We decided to build and produce the album around my vocals and guitar style, following that lead and foundation. Jean Lamoot played almost all the bass except on “The man that never give up” (played by Blick Bassy). Jean Lamoot’s bass was able to give my voice room to breathe its complete breath, by just feeling in the basic heart beat of each song, giving it is final definition. The engineering and mixing was meticulously done. Blick knew just what to do in the mixing because he was into music experimenting just like me—and all the percussion carefully selected to be very tribal but also very inventive since my acoustic guitar style is very inventive and imaginative. Luckily Blick has done a few cross over collaborations and produced, I believe, the first Cameroonian rap fusion album. When I am writing and composing my songs, I want to feel the bass, the solo guitar the percussions and almost everything that I imagine at the same time. We took months and months full of general passion to finalize every song. Blick is also from the same Bassa tribe as me, so he also knew how to preserve the traditional quality and aspect of the songs.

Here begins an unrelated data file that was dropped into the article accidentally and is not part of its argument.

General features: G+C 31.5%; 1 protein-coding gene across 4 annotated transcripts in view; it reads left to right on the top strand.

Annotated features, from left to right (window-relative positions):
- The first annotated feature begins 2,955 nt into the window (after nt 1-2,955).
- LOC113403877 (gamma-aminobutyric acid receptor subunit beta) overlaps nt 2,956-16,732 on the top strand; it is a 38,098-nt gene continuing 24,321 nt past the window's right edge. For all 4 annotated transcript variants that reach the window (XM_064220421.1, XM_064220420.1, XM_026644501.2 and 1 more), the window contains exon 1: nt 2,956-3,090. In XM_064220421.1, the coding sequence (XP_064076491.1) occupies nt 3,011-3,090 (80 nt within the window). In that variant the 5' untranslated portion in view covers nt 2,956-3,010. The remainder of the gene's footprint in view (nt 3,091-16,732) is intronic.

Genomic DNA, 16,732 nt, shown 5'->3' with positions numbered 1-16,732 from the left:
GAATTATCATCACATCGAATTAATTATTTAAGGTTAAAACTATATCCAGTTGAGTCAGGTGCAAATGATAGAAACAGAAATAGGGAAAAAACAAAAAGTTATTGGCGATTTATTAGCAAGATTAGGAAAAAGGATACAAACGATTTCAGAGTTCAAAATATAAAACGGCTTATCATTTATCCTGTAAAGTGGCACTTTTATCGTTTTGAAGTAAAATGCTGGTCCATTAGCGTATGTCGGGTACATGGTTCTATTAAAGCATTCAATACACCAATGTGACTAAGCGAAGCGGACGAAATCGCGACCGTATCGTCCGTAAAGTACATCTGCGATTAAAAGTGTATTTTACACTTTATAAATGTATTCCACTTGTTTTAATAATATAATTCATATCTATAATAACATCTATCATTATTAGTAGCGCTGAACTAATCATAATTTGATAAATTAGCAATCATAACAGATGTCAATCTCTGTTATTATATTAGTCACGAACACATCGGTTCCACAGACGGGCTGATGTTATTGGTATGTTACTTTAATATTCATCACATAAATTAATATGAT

ML: What was it like to come from a small city in Cameroon to the large industrialized city of Detroit?
Moken: It is like a huge mind opener to the social machine of the world to me. I did not have a cultural shock but a cultural and social awakening. I learned a lot and discovered a lot of similarities, and even noticed that there were more beggars and homeless people in the streets compared to the small city I am from. Detroit is the city where you really notice the opposites in life—A tall modern building to the oldest falling deteriorating plank houses, the best schools, to the laziest person on the street feeding from the public. So, I learned just a lot in Detroit, a lot of growth in my music and contemporary art, craft and design. I fed into Motown music a lot. It opened me to all the American oldies and classic music. Growing up in Cameroon, listening to some music and voices like that of Nat king Cole during Christmas season always made me to imagine America as heaven and not a place on earth. But when I came to Detroit, known back then in the mid 90’s for its high crime rate, it donned in me that America was like heaven and hell at the same time—that to stay in heaven, you have to stay in the front door of America, and in order to not to go to hell, you have to avoid not going to the back yard of America.